To go into all the various criteria used to put people on and then later the reasons they fall off the TAGS system would probably take much longer than I have to answer this question.

We will be bringing in, however, measures to deal with issues following TAGS in due course. The Minister of Human Resources Development is in charge of a cabinet committee to this effect.

Canada Pension Plan Investment BoardOral Question Period

2:40 p.m.

Liberal

Alex Shepherd Liberal Durham, ON

Mr. Speaker, my question is for the Minister of Finance.

The Senate banking committee has just released a report on the Canada pension plan investment board. What are the minister's views on this and how does he intend to react?

Canada Pension Plan Investment BoardOral Question Period

2:40 p.m.

LaSalle—Émard Québec

Liberal

Paul Martin LiberalMinister of Finance

Mr. Speaker, the Senate has produced a very good report. It is largely supportive of the government's position.

Are there differences of opinion? Yes, there are. While there is not unanimity I can assure the hon. member that the report will be taken very seriously. I will be referring it to my provincial colleagues and I will be reporting back to this House.

Aboriginal AffairsOral Question Period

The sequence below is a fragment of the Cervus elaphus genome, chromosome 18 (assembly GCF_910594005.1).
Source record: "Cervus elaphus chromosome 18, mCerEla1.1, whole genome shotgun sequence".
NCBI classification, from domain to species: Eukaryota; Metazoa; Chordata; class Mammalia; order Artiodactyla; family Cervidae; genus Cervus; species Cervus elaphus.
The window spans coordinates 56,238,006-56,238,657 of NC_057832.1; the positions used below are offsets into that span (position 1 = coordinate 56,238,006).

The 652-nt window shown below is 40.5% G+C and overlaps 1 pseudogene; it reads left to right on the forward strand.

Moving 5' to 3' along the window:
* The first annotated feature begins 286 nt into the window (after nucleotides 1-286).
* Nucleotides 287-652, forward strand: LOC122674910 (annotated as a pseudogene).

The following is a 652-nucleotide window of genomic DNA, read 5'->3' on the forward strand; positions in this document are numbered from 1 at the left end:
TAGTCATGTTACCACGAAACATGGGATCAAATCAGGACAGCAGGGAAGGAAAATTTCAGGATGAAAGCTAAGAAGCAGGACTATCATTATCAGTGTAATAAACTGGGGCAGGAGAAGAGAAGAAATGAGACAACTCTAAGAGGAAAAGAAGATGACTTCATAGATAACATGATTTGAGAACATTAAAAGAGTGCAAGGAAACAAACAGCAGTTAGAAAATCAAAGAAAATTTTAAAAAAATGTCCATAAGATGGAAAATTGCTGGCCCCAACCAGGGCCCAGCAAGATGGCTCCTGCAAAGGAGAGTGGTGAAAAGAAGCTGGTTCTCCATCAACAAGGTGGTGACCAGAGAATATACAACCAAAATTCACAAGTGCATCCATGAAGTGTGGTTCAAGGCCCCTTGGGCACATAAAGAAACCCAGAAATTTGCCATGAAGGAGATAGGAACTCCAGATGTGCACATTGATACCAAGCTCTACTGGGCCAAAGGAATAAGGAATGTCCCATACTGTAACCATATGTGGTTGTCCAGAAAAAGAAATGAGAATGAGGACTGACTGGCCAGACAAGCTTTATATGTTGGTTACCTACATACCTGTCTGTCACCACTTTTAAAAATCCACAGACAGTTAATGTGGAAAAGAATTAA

April 1st, 1998 / 2:40 p.m.

Reform

Mike Scott Reform Skeena, BC

Mr. Speaker, maybe some day we will get an answer to our questions too.

The way the minister of Indian affairs is handling the tragic shooting of Connie and Ty Jacobs confirms all our fears. Instead of listening to grassroots aboriginals, the minister only consults the chiefs who have a vested interest in keeping things just the way they are.

Connie's brother and sister want an independent inquiry into conditions on the reserve but the minister is letting her friends over at the Assembly of First Nations take over.

Why is the minister doing exactly what Connie's family asked her not to do?

Aboriginal AffairsOral Question Period

2:40 p.m.

Brant Ontario

Liberal

Jane Stewart LiberalMinister of Indian Affairs and Northern Development

Mr. Speaker, let us remember what has happened here. Two people are dead and a community is in mourning.

In response to that there is a criminal investigation under way. There is an inquiry under the fatalities act of the province in which all parties, the federal government, the province and aboriginal people, will have some input.

I find it appalling that the opposition continues to use this tragedy to try to proceed with its agenda of undermining duly elected chiefs and councils in this country.